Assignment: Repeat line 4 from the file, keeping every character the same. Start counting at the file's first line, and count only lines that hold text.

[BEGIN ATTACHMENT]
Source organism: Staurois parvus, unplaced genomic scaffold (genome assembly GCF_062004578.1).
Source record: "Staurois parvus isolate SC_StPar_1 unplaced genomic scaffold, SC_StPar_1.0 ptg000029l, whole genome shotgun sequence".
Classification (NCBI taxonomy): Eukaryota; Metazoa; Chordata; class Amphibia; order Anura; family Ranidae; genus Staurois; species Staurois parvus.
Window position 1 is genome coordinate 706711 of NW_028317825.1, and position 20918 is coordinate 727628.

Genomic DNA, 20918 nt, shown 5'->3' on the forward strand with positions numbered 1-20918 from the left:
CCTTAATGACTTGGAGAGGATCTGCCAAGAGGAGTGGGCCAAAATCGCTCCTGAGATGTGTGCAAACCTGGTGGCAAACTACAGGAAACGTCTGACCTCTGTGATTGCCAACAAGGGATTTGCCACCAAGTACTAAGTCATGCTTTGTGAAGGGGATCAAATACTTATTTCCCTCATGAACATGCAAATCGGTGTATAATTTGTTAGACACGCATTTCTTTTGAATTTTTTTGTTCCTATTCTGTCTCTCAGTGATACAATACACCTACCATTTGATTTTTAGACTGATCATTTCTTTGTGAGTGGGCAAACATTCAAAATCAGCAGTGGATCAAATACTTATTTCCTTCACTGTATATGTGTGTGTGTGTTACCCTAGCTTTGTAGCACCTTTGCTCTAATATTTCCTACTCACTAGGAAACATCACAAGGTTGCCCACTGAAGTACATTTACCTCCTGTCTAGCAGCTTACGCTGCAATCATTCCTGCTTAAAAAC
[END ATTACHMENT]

Window position 1 is genome coordinate 706711 of NW_028317825.1, and position 20918 is coordinate 727628.